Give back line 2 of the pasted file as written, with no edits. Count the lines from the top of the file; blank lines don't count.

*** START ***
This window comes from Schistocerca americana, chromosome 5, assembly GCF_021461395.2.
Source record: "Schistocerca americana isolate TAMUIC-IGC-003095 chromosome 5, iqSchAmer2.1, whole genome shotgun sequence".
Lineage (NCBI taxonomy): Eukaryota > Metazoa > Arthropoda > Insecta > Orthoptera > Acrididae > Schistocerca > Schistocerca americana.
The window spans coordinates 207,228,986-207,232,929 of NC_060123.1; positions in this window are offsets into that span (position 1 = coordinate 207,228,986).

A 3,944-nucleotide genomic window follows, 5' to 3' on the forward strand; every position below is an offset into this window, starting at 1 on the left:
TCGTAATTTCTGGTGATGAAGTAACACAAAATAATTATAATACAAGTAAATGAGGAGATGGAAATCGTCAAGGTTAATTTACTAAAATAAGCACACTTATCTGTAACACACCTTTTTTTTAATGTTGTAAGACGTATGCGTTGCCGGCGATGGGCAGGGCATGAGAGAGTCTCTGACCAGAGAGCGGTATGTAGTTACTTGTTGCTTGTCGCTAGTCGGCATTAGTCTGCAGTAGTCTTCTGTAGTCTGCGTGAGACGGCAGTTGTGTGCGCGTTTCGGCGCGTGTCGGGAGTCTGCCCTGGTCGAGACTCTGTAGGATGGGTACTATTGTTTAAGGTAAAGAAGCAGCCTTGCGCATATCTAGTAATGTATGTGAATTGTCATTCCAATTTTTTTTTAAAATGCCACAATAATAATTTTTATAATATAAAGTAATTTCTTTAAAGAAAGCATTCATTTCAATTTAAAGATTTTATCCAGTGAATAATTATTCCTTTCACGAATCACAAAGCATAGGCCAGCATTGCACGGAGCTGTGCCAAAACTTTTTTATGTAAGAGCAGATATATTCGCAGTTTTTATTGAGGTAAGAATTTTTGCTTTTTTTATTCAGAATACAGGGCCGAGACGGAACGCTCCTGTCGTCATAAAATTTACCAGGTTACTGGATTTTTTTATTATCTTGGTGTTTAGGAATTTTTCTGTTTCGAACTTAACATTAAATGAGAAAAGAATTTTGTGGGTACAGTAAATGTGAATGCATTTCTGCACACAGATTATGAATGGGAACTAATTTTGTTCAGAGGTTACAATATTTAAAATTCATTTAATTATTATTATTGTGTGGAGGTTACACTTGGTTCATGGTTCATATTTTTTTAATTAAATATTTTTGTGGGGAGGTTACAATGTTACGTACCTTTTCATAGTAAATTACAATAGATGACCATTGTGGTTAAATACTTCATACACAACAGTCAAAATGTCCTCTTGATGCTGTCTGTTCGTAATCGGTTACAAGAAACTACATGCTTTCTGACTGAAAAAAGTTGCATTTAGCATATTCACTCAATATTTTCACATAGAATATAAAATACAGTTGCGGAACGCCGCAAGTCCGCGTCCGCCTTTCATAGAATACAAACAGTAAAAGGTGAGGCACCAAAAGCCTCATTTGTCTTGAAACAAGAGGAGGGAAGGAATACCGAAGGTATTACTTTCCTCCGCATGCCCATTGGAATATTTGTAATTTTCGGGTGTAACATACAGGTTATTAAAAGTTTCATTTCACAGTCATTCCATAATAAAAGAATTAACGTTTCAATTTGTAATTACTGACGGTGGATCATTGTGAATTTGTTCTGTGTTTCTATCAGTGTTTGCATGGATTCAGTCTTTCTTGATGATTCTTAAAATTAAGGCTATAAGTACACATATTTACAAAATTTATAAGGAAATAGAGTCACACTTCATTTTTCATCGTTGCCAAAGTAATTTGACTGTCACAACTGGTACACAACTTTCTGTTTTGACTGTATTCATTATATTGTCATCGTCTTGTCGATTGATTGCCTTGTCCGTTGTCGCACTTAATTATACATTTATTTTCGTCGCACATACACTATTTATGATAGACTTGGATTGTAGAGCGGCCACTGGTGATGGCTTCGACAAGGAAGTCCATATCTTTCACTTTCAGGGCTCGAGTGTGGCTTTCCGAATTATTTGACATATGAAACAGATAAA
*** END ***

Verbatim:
Source record: "Schistocerca americana isolate TAMUIC-IGC-003095 chromosome 5, iqSchAmer2.1, whole genome shotgun sequence".